The decision in 2005 to suspend fundraising efforts for a $170 million addition to the Corcoran designed by Frank Gehry was also disastrous, a huge gamble followed by total embarrassment. But the idea, championed by then-director David Levy, was another effort at reinvention, another attempt to recapture the civic and national ambition latent in the Corcoran’s original mission.

Levy, whose curatorial instincts tended to the lowbrow and populist, framed the Gehry addition within an art-world context newly dependent on flash, sizzle and buzz: “I saw it as a catalyst, a way of transforming a gray old institution. That’s what set us apart,” he said at the time.

It might have worked, although it would have meant demolishing part of the old building and would likely have remade the institution permanently in the model of Levy’s curatorial taste for showmanship. But again, there wasn’t total support for the idea among the museum’s supporters and board, who were not among the city’s most illustrious, ambitious, wealthy and farsighted citizens. Again, the loss of morale, prestige, goodwill and money was disastrous.

The seeds of the Corcoran’s demise may have been sown years, decades or even a century ago, but the end has come in the here and now, managed by people still entrusted with its care and perpetuation. The irony of its final destruction is this: Corcoran’s original premise has never been more important. The integration of art into daily and political life remains an unfulfilled ideal of American culture. The need for art that “subdues and reforms our coarse materialism,” as one flowery 1874 paean to Corcoran put it, has never been more urgent. Educators are more keenly aware than ever of the need for a coherent art curriculum that integrates looking and making.

And the Corcoran’s collection, even those “nudities and crudities,” is newly relevant to scholars studying art through the lens of social history, race, gender and identity. Important recent exhibitions of American art show how far we have come toward rehabilitating the genre paintings and the “magnificent ignorance” of our 19th-century landscape artists. The creation of museums such as Crystal Bridges in Arkansas demonstrate how the narrative of American art can be told without condescension.

Will the National Gallery of Art be alert to this as it swoops in for the greatest door-buster sale in living memory?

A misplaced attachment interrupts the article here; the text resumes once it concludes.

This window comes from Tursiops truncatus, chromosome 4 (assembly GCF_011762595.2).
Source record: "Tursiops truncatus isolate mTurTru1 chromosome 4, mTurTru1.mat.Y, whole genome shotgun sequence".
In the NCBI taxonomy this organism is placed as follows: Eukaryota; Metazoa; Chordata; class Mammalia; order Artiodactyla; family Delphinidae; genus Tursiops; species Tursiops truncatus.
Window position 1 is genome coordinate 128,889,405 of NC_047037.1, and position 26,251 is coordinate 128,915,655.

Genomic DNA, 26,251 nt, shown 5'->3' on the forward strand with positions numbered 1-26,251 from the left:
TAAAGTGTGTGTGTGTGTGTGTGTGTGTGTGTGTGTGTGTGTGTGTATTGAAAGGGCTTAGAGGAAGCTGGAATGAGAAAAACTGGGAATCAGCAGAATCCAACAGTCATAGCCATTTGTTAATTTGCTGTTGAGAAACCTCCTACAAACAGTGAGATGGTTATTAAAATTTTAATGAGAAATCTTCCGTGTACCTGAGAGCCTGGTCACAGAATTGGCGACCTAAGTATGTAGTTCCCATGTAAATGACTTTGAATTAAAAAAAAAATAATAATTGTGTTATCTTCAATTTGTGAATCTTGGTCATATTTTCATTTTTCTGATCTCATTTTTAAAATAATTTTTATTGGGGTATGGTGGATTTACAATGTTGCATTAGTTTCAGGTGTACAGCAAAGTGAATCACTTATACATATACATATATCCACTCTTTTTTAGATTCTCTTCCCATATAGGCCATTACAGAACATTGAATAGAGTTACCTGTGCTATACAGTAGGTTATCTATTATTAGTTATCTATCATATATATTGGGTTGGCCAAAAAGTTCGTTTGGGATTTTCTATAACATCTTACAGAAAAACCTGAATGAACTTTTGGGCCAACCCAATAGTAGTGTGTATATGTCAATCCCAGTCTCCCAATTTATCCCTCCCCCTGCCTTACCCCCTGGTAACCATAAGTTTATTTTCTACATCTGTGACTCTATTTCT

“Our team of scholars and curators is deeply knowledgeable about American art and American history, but at this point we can’t say what we’ll take,” said Deborah Ziska, the gallery’s chief of press and public information. “It is too early in the process. It wouldn’t be appropriate.”

What will become of that Stone portrait of Corcoran, which is important mainly within the context of the Corcoran’s local history?

And what will become of Daniel Huntington’s “Mercy’s Dream,” a gauzy, sentimental Victorian allegory that is listed as Corcoran’s first known acquisition of an American painting? Even today, it’s hard to be entirely sympathetic to the infantile spirituality of the work, which shows Mercy embodied as a beautiful young woman being crowned by a luminous angel descending through a dark sky. It is based on John Bunyan’s “The Pilgrim’s Progress,” once essential reading for Protestants, and for Huntington a source of non-Catholic religious imagery during a vigorously anti-Catholic era of American history. “Mercy’s Dream” was popular in its day, and widely reproduced (the Corcoran’s version is from 1850), but next to the contemporaneous work of Courbet, Corot and Millais, it can seem a trivial painting.

In the context of the Corcoran, it is anything but. The narrative of American art has been messy, chaotic and contradictory, full of works like “Mercy’s Dream” that are only now being understood in the larger arc of American cultural aspiration. The Corcoran’s collection embodies that messiness. One hopes the National Gallery will have mercy on it, too, and keep it among its brethren, in an intact Corcoran collection open to study and appreciation for generations to come.

Philip Kennicott is the Pulitzer Prize-winning Art and Architecture Critic of The Washington Post. He has been on staff at the Post since 1999, first as Classical Music Critic, then as Culture Critic.